The companion of every dive, Blennies will come to you and wave their fins, they love to be in front of the camera. There are about everywhere around the rocks of the Alboran sea (Mediterranean Sea). They are vey curious fish, when the diver approach they come to have a closer look at him.
A blenny is a member of a large suborder of teleost fish called the Blennioidei. The suborder has about 833 species in 130 genera.
Blennies are generally small fish. They have long bodies, and relatively large eyes and mouths. Their dorsal fins are continuous and long. The pelvic fins have a single embedded spine, and are short and slender. The tail fin is rounded.
The blunt heads of blennies often have whisker-like structures called cirri. As generally benthic fish, blennioids spend much of their time on or near the sea floor.
Blennies feed on small invertebrates, though some are herbivorous.
The common blenny locate in rockpool, cracks or crevice or under a rock or within a weed bed.
We see this funny fish on each ScubaCourse costa del sol dive along the coast of Marbella, San Pedro de Alcantara, Estepona, Casares, Manilva, San Luis de Sabinillas, Torregiadiaro, Sotogrande, Alcaidesa , San Roque, Algeciras, Tarifa.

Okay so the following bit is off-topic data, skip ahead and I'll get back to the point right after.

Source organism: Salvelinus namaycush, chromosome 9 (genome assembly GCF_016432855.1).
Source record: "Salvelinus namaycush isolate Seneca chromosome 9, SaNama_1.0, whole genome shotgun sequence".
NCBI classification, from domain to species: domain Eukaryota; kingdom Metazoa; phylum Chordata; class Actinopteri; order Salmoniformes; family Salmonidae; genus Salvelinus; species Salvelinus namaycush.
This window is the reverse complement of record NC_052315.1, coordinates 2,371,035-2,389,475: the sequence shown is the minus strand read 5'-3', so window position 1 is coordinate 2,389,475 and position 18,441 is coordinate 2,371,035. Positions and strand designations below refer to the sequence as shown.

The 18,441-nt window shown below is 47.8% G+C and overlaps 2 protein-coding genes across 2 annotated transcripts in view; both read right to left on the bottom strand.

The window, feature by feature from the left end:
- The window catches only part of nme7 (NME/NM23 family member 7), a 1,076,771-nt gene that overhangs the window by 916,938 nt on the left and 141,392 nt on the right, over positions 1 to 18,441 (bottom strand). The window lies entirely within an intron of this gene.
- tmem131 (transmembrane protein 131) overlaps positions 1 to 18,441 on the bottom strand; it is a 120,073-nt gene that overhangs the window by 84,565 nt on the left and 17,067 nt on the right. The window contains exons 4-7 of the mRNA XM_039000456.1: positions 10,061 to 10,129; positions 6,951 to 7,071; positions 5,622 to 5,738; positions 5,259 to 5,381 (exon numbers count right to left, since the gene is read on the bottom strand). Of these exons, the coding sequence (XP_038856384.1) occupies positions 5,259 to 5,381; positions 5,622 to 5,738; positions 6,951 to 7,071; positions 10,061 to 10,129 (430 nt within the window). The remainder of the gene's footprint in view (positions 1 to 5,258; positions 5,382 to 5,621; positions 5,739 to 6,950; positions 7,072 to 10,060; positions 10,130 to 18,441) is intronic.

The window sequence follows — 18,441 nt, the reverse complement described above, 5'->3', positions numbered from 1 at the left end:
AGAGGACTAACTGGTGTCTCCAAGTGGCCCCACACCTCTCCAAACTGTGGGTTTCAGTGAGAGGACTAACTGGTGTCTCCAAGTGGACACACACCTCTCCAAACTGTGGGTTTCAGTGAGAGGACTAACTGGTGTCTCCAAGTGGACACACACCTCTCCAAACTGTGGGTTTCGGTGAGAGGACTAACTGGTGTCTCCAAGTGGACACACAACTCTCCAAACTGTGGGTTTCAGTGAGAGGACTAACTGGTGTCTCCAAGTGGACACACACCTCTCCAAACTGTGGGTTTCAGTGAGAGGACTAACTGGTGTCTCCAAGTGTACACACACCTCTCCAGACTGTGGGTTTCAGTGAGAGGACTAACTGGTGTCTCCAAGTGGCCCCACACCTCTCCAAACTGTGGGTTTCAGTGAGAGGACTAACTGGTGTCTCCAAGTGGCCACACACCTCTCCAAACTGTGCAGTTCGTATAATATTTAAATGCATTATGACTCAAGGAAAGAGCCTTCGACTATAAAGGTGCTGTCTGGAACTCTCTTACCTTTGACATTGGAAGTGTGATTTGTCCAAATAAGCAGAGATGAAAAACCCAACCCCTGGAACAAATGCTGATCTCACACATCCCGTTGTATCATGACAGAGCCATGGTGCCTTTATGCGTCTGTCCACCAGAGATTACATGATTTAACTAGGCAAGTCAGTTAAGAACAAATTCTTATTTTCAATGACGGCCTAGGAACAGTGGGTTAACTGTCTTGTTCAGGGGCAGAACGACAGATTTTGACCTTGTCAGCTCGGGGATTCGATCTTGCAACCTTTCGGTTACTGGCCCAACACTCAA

The male Blenny attracts a female with a courtship display to a nest site. Male common blennies usually change colour in the spring/summer breeding season, and females will lay eggs under rocks in the intertidal zone. Males will stay near to the eggs to guard them until they hatch. Common blenny can live for at least ten years, and it is thought that some species may be able to live for as long as 15 – 20 years.
Provided the environment is damp and moist and contains weed cover this species is capable of living out of water for many hours. Indeed, common blennies can sometimes be observed completely out of the water, making their way across seaweed or between rocks, with this amphibious behaviour leading to the shanny being given the alternative name of the sea frog.